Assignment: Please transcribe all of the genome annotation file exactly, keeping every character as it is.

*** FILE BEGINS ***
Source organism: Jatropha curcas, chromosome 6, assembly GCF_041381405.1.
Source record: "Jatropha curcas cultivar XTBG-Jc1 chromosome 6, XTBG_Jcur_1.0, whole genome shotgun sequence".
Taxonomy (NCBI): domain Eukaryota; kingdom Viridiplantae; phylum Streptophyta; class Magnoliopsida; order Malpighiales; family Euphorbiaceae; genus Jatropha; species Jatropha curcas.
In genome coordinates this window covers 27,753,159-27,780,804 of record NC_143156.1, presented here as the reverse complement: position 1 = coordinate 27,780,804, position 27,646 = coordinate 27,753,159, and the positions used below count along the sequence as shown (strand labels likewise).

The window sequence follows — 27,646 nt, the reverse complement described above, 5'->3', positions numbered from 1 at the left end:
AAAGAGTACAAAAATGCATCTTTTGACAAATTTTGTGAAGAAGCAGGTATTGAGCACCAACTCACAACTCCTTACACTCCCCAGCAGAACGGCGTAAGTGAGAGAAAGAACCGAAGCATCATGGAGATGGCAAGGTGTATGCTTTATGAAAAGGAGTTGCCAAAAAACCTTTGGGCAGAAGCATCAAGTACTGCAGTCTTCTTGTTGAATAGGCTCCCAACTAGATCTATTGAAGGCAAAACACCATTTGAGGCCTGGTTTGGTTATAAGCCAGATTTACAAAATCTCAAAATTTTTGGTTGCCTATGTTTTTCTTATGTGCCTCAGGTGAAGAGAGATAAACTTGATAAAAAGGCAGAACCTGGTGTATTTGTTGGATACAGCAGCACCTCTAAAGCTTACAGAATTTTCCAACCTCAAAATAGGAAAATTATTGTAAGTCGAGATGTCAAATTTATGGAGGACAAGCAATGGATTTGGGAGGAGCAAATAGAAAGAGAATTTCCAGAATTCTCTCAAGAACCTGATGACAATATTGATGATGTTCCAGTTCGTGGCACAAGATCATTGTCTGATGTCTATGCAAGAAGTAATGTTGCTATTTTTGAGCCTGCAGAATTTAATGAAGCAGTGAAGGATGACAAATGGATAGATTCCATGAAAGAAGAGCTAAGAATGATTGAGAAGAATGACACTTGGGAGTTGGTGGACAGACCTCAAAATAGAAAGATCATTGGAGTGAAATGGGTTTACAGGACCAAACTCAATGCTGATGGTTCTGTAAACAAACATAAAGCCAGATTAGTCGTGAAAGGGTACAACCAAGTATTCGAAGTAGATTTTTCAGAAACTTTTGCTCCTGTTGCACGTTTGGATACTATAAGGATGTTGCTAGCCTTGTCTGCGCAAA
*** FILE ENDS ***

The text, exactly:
Source organism: Jatropha curcas, chromosome 6, assembly GCF_041381405.1.
Source record: "Jatropha curcas cultivar XTBG-Jc1 chromosome 6, XTBG_Jcur_1.0, whole genome shotgun sequence".
Taxonomy (NCBI): domain Eukaryota; kingdom Viridiplantae; phylum Streptophyta; class Magnoliopsida; order Malpighiales; family Euphorbiaceae; genus Jatropha; species Jatropha curcas.
In genome coordinates this window covers 27,753,159-27,780,804 of record NC_143156.1, presented here as the reverse complement: position 1 = coordinate 27,780,804, position 27,646 = coordinate 27,753,159, and the positions used below count along the sequence as shown (strand labels likewise).

The window sequence follows — 27,646 nt, the reverse complement described above, 5'->3', positions numbered from 1 at the left end:
AAAGAGTACAAAAATGCATCTTTTGACAAATTTTGTGAAGAAGCAGGTATTGAGCACCAACTCACAACTCCTTACACTCCCCAGCAGAACGGCGTAAGTGAGAGAAAGAACCGAAGCATCATGGAGATGGCAAGGTGTATGCTTTATGAAAAGGAGTTGCCAAAAAACCTTTGGGCAGAAGCATCAAGTACTGCAGTCTTCTTGTTGAATAGGCTCCCAACTAGATCTATTGAAGGCAAAACACCATTTGAGGCCTGGTTTGGTTATAAGCCAGATTTACAAAATCTCAAAATTTTTGGTTGCCTATGTTTTTCTTATGTGCCTCAGGTGAAGAGAGATAAACTTGATAAAAAGGCAGAACCTGGTGTATTTGTTGGATACAGCAGCACCTCTAAAGCTTACAGAATTTTCCAACCTCAAAATAGGAAAATTATTGTAAGTCGAGATGTCAAATTTATGGAGGACAAGCAATGGATTTGGGAGGAGCAAATAGAAAGAGAATTTCCAGAATTCTCTCAAGAACCTGATGACAATATTGATGATGTTCCAGTTCGTGGCACAAGATCATTGTCTGATGTCTATGCAAGAAGTAATGTTGCTATTTTTGAGCCTGCAGAATTTAATGAAGCAGTGAAGGATGACAAATGGATAGATTCCATGAAAGAAGAGCTAAGAATGATTGAGAAGAATGACACTTGGGAGTTGGTGGACAGACCTCAAAATAGAAAGATCATTGGAGTGAAATGGGTTTACAGGACCAAACTCAATGCTGATGGTTCTGTAAACAAACATAAAGCCAGATTAGTCGTGAAAGGGTACAACCAAGTATTCGAAGTAGATTTTTCAGAAACTTTTGCTCCTGTTGCACGTTTGGATACTATAAGGATGTTGCTAGCCTTGTCTGCGCAAA